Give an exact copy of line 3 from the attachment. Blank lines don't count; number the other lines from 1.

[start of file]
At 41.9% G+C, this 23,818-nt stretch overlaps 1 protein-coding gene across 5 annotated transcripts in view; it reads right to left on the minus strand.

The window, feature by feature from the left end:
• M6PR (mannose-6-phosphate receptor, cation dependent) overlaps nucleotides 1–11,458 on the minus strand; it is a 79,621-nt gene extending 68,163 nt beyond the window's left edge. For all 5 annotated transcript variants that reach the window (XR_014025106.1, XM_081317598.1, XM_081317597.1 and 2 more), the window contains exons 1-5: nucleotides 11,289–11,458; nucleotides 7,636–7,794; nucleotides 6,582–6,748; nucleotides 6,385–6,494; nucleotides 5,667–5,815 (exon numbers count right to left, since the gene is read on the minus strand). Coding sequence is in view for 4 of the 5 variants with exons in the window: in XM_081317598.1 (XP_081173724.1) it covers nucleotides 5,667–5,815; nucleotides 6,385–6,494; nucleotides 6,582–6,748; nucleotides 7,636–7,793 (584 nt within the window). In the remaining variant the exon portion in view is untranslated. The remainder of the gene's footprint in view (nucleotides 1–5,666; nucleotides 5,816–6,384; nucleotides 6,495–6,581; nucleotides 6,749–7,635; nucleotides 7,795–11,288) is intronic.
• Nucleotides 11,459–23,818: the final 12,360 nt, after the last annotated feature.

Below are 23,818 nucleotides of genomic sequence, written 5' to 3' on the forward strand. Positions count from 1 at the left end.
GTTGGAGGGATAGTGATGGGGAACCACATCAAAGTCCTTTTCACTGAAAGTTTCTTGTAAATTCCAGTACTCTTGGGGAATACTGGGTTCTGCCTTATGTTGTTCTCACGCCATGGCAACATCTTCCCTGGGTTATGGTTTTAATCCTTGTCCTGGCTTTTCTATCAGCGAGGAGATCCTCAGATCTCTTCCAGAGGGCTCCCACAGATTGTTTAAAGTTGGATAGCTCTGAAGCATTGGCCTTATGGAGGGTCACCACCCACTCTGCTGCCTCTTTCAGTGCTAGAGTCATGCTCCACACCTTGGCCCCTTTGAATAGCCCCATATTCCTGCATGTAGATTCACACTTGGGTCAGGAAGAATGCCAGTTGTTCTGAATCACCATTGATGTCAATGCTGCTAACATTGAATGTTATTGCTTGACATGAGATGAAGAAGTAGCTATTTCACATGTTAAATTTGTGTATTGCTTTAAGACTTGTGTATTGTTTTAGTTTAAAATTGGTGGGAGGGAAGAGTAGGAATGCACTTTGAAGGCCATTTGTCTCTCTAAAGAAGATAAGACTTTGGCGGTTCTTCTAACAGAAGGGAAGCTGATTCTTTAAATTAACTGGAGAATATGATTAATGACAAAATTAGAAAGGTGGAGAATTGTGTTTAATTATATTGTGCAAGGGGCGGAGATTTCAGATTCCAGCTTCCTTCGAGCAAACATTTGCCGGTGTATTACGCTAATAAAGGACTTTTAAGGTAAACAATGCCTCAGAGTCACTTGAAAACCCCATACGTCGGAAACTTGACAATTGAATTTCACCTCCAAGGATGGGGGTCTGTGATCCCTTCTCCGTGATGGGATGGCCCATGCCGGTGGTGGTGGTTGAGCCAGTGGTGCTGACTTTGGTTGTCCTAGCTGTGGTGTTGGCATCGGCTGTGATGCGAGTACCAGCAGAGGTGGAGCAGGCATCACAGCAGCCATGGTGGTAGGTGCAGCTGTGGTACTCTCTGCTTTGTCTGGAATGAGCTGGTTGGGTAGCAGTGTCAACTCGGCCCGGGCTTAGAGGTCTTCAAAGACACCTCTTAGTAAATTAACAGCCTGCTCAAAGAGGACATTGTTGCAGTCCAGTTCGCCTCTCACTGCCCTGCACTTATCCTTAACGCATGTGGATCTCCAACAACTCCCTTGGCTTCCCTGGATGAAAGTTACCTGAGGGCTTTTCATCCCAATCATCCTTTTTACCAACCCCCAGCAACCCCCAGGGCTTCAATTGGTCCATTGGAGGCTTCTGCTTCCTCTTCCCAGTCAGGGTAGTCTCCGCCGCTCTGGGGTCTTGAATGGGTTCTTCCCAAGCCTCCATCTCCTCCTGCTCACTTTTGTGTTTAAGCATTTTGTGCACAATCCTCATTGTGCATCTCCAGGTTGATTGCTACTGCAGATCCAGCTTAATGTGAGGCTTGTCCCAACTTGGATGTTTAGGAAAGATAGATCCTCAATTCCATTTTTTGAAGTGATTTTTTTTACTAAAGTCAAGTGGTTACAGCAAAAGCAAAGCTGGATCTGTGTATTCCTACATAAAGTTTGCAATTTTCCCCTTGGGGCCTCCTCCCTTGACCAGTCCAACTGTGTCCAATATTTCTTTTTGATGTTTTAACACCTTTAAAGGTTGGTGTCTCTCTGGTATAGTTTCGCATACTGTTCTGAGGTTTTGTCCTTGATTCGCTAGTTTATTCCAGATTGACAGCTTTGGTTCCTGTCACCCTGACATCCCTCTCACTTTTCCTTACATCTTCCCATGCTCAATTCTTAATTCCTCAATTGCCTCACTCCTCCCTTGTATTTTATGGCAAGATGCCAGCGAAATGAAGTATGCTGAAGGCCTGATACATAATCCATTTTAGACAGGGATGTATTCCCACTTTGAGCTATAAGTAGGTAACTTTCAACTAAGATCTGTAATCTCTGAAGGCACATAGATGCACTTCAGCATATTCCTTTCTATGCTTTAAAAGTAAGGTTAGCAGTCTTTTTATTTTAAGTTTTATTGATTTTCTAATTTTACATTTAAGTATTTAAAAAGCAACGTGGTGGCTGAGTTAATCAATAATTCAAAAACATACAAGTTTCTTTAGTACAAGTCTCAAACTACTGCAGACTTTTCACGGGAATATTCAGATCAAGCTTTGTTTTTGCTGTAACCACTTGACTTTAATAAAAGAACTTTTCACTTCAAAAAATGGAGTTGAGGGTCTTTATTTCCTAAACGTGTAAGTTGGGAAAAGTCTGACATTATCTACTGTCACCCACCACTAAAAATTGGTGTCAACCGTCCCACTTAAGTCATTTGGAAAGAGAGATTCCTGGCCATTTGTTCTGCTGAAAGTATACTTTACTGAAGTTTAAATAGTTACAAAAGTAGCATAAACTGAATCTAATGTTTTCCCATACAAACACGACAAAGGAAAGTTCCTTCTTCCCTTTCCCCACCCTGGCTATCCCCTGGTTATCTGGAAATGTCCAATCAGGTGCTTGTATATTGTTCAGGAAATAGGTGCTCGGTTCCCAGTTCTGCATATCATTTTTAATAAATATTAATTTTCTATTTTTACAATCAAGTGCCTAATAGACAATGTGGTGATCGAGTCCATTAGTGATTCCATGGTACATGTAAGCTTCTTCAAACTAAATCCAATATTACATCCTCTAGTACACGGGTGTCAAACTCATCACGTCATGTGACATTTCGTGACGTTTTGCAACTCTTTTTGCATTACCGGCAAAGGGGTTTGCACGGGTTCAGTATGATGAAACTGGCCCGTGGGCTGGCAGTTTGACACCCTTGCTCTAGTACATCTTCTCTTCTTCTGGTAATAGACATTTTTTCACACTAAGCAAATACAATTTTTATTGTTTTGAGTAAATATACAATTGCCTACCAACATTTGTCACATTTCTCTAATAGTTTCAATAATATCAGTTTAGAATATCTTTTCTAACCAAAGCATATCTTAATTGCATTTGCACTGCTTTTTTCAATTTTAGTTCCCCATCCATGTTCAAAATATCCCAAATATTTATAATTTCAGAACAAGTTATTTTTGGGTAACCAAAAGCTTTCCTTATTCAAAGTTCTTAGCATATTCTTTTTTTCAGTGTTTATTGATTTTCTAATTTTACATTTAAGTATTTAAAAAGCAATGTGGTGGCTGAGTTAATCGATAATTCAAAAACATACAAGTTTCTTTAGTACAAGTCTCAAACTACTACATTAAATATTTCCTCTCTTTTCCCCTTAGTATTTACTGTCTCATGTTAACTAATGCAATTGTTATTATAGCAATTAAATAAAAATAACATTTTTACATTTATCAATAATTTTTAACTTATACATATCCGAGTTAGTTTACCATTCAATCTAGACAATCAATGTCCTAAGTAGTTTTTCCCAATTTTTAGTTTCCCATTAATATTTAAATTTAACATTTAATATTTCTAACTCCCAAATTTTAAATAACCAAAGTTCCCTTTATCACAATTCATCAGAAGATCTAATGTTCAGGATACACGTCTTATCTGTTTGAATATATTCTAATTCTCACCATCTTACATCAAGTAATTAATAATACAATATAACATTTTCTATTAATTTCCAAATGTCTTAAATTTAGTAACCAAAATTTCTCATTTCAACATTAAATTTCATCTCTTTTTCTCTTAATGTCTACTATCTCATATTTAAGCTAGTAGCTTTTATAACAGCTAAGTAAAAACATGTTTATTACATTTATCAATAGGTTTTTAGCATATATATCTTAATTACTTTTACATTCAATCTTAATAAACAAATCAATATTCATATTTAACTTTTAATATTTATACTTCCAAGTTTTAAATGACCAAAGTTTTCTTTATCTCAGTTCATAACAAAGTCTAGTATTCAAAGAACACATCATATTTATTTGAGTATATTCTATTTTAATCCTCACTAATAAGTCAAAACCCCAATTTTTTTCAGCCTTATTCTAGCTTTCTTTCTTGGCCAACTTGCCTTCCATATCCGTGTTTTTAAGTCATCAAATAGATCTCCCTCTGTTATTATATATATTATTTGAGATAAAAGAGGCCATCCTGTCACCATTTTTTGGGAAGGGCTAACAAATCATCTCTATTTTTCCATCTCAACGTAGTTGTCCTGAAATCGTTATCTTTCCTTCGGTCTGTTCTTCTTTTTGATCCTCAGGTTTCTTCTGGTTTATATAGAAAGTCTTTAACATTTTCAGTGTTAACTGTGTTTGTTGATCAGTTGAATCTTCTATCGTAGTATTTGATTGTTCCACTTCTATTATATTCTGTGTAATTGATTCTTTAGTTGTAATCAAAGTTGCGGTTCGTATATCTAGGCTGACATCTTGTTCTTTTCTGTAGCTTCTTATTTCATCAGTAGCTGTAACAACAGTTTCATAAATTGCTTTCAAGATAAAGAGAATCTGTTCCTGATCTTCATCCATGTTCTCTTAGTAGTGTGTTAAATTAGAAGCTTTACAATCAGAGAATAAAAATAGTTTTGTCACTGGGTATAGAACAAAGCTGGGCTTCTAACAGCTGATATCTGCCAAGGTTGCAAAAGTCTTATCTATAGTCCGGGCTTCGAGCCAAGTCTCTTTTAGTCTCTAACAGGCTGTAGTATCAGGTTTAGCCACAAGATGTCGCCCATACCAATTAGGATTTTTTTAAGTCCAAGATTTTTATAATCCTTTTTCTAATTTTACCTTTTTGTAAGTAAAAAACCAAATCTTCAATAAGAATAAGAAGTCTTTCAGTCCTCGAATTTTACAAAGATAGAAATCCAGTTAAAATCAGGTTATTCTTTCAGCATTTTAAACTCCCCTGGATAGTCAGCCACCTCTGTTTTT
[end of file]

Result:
• M6PR (mannose-6-phosphate receptor, cation dependent) overlaps nucleotides 1–11,458 on the minus strand; it is a 79,621-nt gene extending 68,163 nt beyond the window's left edge. For all 5 annotated transcript variants that reach the window (XR_014025106.1, XM_081317598.1, XM_081317597.1 and 2 more), the window contains exons 1-5: nucleotides 11,289–11,458; nucleotides 7,636–7,794; nucleotides 6,582–6,748; nucleotides 6,385–6,494; nucleotides 5,667–5,815 (exon numbers count right to left, since the gene is read on the minus strand). Coding sequence is in view for 4 of the 5 variants with exons in the window: in XM_081317598.1 (XP_081173724.1) it covers nucleotides 5,667–5,815; nucleotides 6,385–6,494; nucleotides 6,582–6,748; nucleotides 7,636–7,793 (584 nt within the window). In the remaining variant the exon portion in view is untranslated. The remainder of the gene's footprint in view (nucleotides 1–5,666; nucleotides 5,816–6,384; nucleotides 6,495–6,581; nucleotides 6,749–7,635; nucleotides 7,795–11,288) is intronic.